Prototype Is The Missing Piece

April 28, 2009

By John Munce, Deployment Executive, The Tatham Group

The bank manager looked at me across the table and said, “We don’t know what we don’t know.” Bob is an experienced guy who has run several mergers in the past. However, this one was B-I-G. He’s talking to me because he knows I’ve been through it all before. He is looking to buy my experience, scars, stumbles, and mistakes from having been through an enormous painful merger. But he didn’t ask outright for help. He just said he didn’t know what he didn’t know. That set me to thinking.

How do you learn what you need to know when you don’t even know you’re ignorant?

Admit ignorance
The first step seems obvious – admit that you don’t know. This bank manager is very confident in his team and his own abilities. They have been through many mergers together.  But this one is different. Bob is doubling every part of his bank. He has to break up conversions into digestible chunks. He is dealing with familiar subjects suddenly being made more complex. So he took the first step, he admitted that he could not rely purely on his own experience.

Get comfortable not knowing everything 
He is also taking the second step by admitting that he can’t think it all through ahead of time.  There are too many moving parts. Everything is moving fast and there isn’t enough time to slow things down. He needs to gain confidence that the conversion won’t blow up in his face.  How could he get it when he can’t plan everything?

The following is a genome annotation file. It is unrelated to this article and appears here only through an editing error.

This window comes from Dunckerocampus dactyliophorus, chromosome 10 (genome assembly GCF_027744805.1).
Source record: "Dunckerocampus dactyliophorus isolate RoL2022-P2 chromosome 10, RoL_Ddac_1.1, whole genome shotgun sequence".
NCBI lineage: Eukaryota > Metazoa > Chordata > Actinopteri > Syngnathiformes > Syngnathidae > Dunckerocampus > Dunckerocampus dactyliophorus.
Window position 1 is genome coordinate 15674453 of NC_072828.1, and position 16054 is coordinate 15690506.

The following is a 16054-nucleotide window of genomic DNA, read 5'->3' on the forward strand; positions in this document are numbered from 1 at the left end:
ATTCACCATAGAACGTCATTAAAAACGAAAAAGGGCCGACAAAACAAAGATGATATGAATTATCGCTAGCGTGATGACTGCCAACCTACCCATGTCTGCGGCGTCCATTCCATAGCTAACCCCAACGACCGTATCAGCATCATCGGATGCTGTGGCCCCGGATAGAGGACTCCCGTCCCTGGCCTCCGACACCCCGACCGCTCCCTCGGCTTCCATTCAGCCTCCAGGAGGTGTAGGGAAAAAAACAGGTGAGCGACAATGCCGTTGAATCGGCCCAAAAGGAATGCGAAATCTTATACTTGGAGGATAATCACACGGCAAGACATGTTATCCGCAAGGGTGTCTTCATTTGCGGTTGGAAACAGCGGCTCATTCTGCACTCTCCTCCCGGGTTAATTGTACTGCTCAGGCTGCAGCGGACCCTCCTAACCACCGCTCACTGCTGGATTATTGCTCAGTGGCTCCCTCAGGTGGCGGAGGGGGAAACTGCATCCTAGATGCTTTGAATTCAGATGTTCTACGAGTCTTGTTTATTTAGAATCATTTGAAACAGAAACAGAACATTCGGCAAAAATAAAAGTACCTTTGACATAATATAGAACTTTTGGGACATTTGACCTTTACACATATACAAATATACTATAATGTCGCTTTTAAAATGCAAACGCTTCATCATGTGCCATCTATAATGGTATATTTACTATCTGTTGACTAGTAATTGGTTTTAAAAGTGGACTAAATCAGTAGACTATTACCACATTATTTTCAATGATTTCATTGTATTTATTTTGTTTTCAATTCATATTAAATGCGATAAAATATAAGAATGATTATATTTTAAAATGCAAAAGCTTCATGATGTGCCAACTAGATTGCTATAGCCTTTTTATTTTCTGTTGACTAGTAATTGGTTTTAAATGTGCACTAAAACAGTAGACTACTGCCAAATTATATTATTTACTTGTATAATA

Develop a Prototype
He needs a prototype. We have created a solution that fixes a problem. We know it works 100% of the time. At least it works all the time in theory. How will it work in the real world, when connected into the real systems, the real users and the real customers? The prototype gives us a way to find out. There may be a variable that we have not controlled or even considered. There are always surprises, which are better discovered risking a little instead of it all.

Learn Something
What we learn is something that we didn’t even know we needed to know. Hands on knowledge of your own is more valuable than buying someone else’s experience. You may need a coach to guide you through that experience so you see the learning opportunities as they are presented. However, you need to feel every mistake, surprise and success yourself to build your confidence.

We’ve got the answer for Bob the bank manager. Sadly, he may not like that answer. For a prototype always involves some risk. By definition we can’t predict how everything will work together. Bank managers, heck, most managers don’t like taking risks to learn something.

So, sitting there in front of Bob, I’m thinking “I can tell you how to learn what you need to know but there’s a catch: you have to really want to learn it. If you do, let’s get started on a prototype.”

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